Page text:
Ordinary Is No Place To Be

Thought I'd write a quick review to get in shape for this mid-term paper thing...
For my paper, I've decided to analyze one of my absolute faves: Spike Jonze's heart-breaking robot romance I'm Here.
Set in contemporary L.A., (with the existence of random robots) I'm Here centers around your typical bashful-librarian, Sheldon (Andrew Garfield) who falls in love with another robot, Annie (Sienna Guillory). Their romance is altogether beautiful, awkward, poignant and strange, but starts to take a dark turn when Annie's clumsiness costs Sheldon an arm. Literally. To help Annie with her frequent accidents and injuries, Sheldon continually gives parts of himself to her until he has nothing left.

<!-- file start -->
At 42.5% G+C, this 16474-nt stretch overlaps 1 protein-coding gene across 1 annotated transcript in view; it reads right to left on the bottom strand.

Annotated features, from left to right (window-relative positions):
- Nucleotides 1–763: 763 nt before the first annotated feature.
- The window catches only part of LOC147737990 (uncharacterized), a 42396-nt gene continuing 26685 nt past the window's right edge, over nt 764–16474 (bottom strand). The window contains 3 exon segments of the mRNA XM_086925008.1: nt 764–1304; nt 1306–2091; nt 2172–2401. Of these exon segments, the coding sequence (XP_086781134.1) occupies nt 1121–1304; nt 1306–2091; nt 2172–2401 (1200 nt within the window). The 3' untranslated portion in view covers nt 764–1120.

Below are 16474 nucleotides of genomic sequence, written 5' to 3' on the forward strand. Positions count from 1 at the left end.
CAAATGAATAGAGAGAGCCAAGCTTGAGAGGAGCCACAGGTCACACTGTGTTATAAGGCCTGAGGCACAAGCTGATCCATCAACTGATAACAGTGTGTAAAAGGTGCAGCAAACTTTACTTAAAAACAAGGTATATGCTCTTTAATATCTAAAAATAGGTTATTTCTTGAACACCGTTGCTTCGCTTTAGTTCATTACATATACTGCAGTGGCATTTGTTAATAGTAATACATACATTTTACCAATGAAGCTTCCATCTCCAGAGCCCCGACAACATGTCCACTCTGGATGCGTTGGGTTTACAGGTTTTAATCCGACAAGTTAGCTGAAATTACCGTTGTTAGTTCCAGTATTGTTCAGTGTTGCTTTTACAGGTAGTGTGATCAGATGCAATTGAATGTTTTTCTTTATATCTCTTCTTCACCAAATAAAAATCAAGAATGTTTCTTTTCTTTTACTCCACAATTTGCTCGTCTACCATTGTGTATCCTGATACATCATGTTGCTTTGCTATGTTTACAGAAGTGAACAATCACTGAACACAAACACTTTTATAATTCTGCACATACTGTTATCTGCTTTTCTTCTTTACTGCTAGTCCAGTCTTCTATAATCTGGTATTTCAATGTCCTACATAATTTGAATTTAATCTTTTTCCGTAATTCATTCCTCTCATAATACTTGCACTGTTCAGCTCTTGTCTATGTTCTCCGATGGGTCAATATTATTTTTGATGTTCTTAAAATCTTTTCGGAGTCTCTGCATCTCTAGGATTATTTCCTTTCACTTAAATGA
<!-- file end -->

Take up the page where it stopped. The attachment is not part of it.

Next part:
With melancholy overtones reminiscent of Where the Wild Things Are, I'm Here seems to assert the essence of love's very real, and very tragic demands. The untainted truth at the core of this film inherently paints an accurate picture of true love and self-sacrifice. It is stories like this that help us wrap our minds around the kind of love that God has for us. Through image and metaphor we understand these elemental truths.
And speaking of images, this film has some pretty great visuals. The sun-stroked and soft-focused cinematography illuminate an atmospheric and dreamy world, that is somehow both mundane and magical. The animation and effects give life to some of the most believable characters you'll ever see on screen. Jonze has the uncanny ability to craft characters that are familiar, but not stereotypical.

Anyways, I recommend that everyone check out this film. The end might leave you in tears; either from sadness, or laughter, or being disturbed. Or maybe all of three.

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